I am a great fan of Chitra Divakaruni's 'Palace of Illusions'. I like the way she writes and the way she tells a story. Picked up 'One Amazing Thing' from a collection of books that my niece Prarthana had picked up from Nagpur (quite an eclectic collection for a youngster - but she reads a lot and reads well). The book was slim and looked like a nice easy summer read.
'One Amazing Thing' started off well enough. A bunch of people getting stuck in a basement office of an Indian embassy in the USA because of a sudden earthquake. These people are from different nationalities, backgrounds, motives and cultures and in the face of a disaster, react differently. A young Indian woman who grew up in the USA, a woman of Chinese descent who fled Calcutta during the China war in 1962, and her grandchild who grew up in the USA entirely, an American soldier, a Muslim boy, a South Indian embassy officer and his lady assistant (where is the other staff?), a retired American couple.... As pieces of the ceiling fall over, as water and food gets more and more rationed, as help seems farther and farther away, as lights and torches start dimming and fading out, the drama in the basement increases.
It is then that the young Indian women gets an idea that they all share a story of one amazing thing that happened in their lives to drown the boredom and to make their hours passable without having to resort to more dramatic acts like killing one another. They start telling one another stories in a random order about the one amazing thing while they wait to either die or be rescued. The embassy officer talks of the way his life goes after he trapped a rich girl and actually finds himself trapped in that loveless, manipulative marriage, the embassy assistant reveals how she made it to a beauty saloon in Coimbatore and then wreaks vengeance on one of the richest patrons of the saloon for a flimsy reason, the young Indian woman thinks her parents are about to divorce and goes off on an aborted trip with a couple of crazies where they get to watch unnatural lights in the sky, the American man has a sad story about a cat during his sad childhood, the old Chinese grandma tells about how she came to the USA after she broke off with a love affair involving a rich Hindu boy in Calcutta, her granddaughter has a story I forget, the soldier has a story of an adopted daughter in India and visions of killing innocents in the Vietnam war, the Muslim boy has a story everyone knows...and so on.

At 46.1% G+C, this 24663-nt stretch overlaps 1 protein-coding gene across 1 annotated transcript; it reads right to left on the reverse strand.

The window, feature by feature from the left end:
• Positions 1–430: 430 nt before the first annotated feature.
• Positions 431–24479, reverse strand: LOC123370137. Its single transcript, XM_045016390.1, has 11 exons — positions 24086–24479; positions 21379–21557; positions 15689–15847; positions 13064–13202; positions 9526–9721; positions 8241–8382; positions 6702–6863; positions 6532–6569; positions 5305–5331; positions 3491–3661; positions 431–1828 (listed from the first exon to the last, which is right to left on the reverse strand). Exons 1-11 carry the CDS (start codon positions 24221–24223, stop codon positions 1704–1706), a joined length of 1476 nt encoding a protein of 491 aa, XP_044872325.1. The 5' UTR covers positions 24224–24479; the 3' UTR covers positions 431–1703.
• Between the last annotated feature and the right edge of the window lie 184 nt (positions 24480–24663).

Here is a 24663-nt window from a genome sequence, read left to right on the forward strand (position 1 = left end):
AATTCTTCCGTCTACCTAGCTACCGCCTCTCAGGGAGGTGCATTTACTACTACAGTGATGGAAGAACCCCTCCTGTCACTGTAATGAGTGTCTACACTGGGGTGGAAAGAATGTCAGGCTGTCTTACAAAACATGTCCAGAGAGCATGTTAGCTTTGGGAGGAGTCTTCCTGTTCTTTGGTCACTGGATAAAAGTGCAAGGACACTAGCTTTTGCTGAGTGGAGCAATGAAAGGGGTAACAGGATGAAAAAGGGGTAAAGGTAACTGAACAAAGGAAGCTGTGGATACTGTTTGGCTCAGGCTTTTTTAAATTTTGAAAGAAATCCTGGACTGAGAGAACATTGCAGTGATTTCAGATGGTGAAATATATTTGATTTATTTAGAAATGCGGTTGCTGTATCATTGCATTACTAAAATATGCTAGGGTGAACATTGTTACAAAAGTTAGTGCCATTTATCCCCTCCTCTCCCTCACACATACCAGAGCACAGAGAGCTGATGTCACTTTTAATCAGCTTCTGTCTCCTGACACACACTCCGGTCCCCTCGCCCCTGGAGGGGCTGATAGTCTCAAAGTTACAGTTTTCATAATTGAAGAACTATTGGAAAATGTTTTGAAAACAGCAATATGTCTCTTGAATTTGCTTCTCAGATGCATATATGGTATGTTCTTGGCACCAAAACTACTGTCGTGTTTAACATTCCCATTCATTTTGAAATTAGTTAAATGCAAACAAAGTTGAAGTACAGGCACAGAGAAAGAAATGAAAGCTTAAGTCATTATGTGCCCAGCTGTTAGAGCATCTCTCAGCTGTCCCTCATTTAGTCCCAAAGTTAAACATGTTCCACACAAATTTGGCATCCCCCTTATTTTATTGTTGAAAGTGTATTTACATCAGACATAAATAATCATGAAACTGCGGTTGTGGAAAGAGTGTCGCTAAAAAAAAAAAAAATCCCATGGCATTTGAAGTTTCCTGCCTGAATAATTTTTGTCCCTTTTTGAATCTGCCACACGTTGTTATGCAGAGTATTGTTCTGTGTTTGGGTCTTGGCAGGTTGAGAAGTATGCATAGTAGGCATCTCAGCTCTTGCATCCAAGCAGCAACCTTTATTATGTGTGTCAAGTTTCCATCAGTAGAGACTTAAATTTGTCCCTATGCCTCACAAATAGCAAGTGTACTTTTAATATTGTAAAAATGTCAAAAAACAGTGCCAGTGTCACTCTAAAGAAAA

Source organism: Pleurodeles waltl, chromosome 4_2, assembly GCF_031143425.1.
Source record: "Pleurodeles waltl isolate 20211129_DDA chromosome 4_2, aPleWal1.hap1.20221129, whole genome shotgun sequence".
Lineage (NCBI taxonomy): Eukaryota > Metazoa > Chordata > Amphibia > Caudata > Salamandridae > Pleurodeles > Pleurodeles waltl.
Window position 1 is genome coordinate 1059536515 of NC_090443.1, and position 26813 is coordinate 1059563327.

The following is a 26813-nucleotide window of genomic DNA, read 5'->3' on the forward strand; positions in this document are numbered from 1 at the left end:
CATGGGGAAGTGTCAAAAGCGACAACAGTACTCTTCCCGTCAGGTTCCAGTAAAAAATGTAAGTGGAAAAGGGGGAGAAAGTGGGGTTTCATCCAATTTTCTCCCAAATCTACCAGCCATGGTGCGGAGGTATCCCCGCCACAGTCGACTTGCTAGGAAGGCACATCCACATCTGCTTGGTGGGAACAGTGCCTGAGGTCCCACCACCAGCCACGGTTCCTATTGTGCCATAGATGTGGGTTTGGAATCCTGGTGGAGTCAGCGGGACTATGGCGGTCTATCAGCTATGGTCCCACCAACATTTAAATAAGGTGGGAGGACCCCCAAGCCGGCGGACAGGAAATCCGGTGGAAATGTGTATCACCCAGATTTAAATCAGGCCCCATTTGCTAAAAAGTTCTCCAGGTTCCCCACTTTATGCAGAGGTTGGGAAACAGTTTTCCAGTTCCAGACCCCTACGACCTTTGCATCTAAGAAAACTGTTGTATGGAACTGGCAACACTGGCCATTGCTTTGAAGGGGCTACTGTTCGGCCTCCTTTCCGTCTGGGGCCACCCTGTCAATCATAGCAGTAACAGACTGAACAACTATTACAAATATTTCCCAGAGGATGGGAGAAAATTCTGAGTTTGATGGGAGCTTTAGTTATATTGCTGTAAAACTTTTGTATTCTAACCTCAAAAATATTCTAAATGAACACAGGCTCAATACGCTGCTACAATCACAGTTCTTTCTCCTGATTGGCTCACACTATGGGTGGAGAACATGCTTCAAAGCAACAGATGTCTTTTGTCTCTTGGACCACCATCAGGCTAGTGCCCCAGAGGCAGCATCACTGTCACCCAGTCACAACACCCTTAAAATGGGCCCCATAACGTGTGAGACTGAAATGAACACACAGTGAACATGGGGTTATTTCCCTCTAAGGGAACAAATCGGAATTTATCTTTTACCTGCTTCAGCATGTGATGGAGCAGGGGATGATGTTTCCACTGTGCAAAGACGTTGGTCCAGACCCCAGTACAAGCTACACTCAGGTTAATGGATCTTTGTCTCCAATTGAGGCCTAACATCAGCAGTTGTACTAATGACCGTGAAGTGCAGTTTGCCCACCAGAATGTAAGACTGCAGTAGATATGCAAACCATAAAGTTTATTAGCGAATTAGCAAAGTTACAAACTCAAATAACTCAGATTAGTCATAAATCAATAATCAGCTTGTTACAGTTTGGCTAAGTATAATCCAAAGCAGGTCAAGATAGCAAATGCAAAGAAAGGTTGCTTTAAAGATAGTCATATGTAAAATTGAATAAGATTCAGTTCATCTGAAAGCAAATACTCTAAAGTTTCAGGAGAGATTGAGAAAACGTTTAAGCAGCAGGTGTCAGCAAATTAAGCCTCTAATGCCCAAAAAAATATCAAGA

Me, I found all the stories quite soulless. There was no amazing thing about them to me. I certainly would not expect people who are waiting for their death to tell each other stories as if they were passing a night on a train that has a longer than scheduled stop.
I had a few big problems with the story. One is that when the characters tell their story the author chooses to tell it through her voice instead of the characters. She lost me there in the first story itself. Secondly, the stories themselves held no depth for me to suit the occasion; they were more like life stories of the people. Thirdly, the behavior of the people did not ring true to me, something about the entire episode was rather superficially dealt with.; the focus seemed more on their telling their stories and that watered down the original calamity.
Chitra Divakaruni's story still flows wonderfully and she wields her pen with great aplomb. You want to know what happens to the motley bunch of characters in the end. In fact it is one of the better stories I have read from novelists of Indian origin for sheer storytelling. But I think it fades in comparison with her own other works especially 'The Palace of Illusions' which is a must read in anyone's collection. I am sure that with her impeccable, racy style and her fearless choice of topics, she will produce many more brilliant books anyway. Now to get her autograph on my copy of the 'Palace of Illusions'.